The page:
“A general loosening of screws”

“It’s a dislocation of the mechanism of human reasoning, a general loosening of screws.”

(“Dr Greenslade Theorizes”, The Three Hostages, by John Buchan.)

 

When the historians – should any of them survive – come to write the history of World War III, how will they characterise its aetiology?  What pat list of causes will school pupils – if spared – be required to learn by rote for purposes of passing examinations?  For guidance – after all we are always condemned to fight the last war – we might look to the run up to World War II.  We might reasonably make a list as follows:

Draconian reparation demands on Germany at the Treaty of Versailles resulting in…

Economic hardship, hyperinflation, unemployment and civil unrest resulting in…

The collapse of the Weimar Republic and a political vacuum resulting in…

The rise of the extreme right and the coming to power of the National Socialist Party whose ambitions for lebensraum through German militarism resulted in…

Rearmament, expansionism, (tolerated within a climate of appeasement) resulting in…

Blitzkrieg.   

It’s a rational way of looking at things; a concatenation of circumstances (or, as Allan Bennett said perhaps more eloquently in The History Boys – “Just one f****** thing after another.”)  That was the way we were taught History.  “Take out your Warner, Martin and Muir!” said Miss Leitch.  We learned a series of soundbites.  Coriolanus – moved by a mother’s tears.  John Sobieski – stopped the Turk at the gates of Vienna.  (Why is there always only one Turk?  Nigel Farage reminds us there are 79,000,000.)  The Archduke Franz Ferdinand – shot by a Bosnian-Serb fanatic.  It’s all a bit reminiscent of the way we were taught Shakespearean Tragedy.  It was all about great men with a hamartia or fatal flaw.  Hamlet’s indecisiveness, Othello’s jealousy, Macbeth’s vaulting ambition.  It’s all very logical, rational, and clear-cut, and it’s entirely unconvincing.  Why is evil abroad i’ the world?  If you’d asked a medieval monk he might have invoked Satan, witches, and other assorted hags, foul fiends, and flibbertigibbets.  I can’t help thinking he would have had a better handle on it than we have.  I’ve been revisiting Yeats’ The Second Coming.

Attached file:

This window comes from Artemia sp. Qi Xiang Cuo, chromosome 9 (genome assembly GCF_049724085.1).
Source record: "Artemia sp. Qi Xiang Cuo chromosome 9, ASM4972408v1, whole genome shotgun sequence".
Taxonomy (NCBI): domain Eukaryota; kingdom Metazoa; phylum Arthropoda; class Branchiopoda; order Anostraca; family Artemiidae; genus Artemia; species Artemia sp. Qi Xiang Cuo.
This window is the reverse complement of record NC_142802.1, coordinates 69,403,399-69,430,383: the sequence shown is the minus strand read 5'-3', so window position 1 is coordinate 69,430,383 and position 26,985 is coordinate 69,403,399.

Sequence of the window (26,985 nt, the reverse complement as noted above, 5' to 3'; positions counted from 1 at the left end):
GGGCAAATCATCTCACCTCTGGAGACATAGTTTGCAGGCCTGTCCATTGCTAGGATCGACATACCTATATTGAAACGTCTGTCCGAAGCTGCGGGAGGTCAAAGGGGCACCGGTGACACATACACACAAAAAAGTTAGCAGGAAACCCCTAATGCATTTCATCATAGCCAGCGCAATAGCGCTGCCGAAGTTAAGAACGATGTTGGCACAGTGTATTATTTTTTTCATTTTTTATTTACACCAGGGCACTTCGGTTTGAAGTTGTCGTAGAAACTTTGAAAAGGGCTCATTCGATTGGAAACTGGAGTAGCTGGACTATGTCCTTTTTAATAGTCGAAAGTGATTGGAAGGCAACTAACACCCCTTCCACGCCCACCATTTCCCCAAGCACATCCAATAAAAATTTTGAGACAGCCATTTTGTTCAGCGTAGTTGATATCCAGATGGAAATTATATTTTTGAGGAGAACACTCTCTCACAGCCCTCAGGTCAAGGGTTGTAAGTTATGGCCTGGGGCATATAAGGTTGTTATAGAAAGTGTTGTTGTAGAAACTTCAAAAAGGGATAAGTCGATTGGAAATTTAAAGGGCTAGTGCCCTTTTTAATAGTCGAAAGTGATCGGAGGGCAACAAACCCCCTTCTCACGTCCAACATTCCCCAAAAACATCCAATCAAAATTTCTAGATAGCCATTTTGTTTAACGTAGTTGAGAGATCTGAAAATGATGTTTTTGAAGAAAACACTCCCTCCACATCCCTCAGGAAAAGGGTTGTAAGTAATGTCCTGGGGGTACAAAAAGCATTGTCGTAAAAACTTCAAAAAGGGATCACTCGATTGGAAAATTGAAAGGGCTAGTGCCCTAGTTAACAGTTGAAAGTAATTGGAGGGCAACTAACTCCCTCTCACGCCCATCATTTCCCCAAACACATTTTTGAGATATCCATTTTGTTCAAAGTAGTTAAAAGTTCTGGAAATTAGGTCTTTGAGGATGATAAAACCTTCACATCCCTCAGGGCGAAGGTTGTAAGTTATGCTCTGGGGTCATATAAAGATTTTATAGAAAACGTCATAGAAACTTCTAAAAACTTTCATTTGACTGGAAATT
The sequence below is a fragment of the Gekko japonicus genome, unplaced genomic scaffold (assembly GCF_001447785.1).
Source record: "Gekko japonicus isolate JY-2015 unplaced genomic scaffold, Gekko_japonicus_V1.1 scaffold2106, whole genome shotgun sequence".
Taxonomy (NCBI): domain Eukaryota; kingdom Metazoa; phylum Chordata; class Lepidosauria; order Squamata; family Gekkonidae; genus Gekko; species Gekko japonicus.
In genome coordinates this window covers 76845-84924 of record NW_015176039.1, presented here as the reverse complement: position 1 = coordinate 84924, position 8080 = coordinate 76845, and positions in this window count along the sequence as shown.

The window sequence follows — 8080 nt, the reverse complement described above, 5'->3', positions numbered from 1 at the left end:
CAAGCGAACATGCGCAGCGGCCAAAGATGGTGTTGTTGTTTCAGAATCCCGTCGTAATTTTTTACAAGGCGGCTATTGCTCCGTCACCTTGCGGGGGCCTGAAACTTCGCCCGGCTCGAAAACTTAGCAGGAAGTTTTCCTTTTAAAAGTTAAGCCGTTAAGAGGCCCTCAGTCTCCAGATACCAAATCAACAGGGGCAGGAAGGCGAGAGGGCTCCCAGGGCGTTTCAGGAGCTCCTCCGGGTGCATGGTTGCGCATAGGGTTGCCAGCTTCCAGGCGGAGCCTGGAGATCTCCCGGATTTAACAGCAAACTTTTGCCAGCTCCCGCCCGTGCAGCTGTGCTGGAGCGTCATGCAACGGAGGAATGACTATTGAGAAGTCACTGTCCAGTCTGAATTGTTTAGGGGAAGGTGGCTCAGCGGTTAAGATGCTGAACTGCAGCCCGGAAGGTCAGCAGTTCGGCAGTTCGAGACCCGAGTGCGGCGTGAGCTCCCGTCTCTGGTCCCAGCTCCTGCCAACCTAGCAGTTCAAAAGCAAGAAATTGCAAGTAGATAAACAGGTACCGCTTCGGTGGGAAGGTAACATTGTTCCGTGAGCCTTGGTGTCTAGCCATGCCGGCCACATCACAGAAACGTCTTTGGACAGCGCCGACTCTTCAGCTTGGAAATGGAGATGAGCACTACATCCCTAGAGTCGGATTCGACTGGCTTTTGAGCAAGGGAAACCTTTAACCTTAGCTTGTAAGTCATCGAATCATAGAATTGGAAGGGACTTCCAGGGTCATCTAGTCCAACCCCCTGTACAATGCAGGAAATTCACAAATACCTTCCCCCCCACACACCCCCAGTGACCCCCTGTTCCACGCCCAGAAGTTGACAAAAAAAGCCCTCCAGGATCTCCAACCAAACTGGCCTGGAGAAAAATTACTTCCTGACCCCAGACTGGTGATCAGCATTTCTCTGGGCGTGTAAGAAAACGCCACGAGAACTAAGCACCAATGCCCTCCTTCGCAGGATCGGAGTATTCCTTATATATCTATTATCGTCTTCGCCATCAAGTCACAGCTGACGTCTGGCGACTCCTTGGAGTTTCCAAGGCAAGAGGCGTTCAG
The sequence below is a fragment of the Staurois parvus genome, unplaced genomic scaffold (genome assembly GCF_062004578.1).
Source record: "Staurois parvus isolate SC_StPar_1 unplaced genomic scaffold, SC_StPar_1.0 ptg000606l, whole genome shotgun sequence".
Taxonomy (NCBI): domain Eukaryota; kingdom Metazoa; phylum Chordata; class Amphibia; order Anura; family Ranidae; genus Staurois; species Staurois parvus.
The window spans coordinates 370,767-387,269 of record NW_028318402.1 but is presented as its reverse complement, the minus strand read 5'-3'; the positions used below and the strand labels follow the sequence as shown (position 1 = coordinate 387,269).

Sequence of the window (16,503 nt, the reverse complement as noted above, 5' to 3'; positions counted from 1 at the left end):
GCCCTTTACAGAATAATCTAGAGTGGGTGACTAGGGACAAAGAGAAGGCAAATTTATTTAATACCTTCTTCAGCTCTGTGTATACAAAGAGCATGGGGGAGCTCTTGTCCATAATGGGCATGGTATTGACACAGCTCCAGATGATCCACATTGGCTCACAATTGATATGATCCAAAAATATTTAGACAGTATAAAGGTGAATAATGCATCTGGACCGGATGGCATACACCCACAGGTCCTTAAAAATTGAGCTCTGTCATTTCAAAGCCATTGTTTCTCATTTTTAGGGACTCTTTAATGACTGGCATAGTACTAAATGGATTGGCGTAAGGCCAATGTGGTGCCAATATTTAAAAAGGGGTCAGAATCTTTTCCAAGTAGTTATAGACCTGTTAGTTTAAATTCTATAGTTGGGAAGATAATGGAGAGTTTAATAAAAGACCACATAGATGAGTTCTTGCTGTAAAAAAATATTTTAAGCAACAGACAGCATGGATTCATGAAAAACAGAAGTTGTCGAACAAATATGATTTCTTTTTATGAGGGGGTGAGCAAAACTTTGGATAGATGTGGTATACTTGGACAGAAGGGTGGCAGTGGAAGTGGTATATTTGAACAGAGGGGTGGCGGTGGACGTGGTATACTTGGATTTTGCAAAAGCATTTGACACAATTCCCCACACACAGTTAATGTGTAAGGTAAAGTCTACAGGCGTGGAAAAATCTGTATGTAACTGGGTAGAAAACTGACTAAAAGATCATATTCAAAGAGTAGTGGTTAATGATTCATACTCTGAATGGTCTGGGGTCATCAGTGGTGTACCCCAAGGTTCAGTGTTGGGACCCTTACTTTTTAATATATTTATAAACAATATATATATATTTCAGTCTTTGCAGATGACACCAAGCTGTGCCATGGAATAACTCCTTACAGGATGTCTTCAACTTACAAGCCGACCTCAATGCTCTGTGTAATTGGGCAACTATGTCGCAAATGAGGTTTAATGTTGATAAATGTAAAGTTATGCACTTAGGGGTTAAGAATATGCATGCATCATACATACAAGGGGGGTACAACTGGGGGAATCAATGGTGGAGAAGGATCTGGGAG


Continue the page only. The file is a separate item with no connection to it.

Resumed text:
Things fall apart; the centre cannot hold;

Mere anarchy is loosed upon the world… 

It’s the poem for our time.  This week I’ve been watching utter nutters in various stages of undress hurl chairs at one another in the estaminets of Lille and Versailles.  “The blood-dimmed tide” indeed.  I can’t speak for our mainland European friends, but when it comes to football, we in these islands have a problem.  Football has a problem, and it is one of which we are largely in denial.  The people who get angry with the gendarmerie for using water cannon and tear gas, who accuse them of being heavy-handed and incompetent, have no insight into the fact that to invade and occupy a town square, whether at home or abroad, to be drunk, slovenly, loud and abusive, is completely unacceptable.  It’s behaviour exactly analogous to that of these ghastly hen and stag parties in aircraft en route to Ibiza who turn everybody else’s journey into a nightmare.

I may be accused of going over the top in comparing a bunch of football hooligans to the Sturmabteilung, but I think the behaviour and the motivation is essentially the same.  Rentamob.  There are always people around – and their number is not unsubstantial – holding themselves in readiness for the opportunity to go on the rampage.  While they form an occult underground secret society, they permeate all levels of society.  They are in place, like sleepers, primed, ready to go, waiting for the nod.  Every now and then they sense an opportunity to seize power and enter the Big League.  They get the summons.  They all begin to migrate as if in some magnetic field of evil towards some dark black hole.  What did Yeats say?

And what rough beast, its hour come round at last,

Slouches toward Bethlehem to be born?                 

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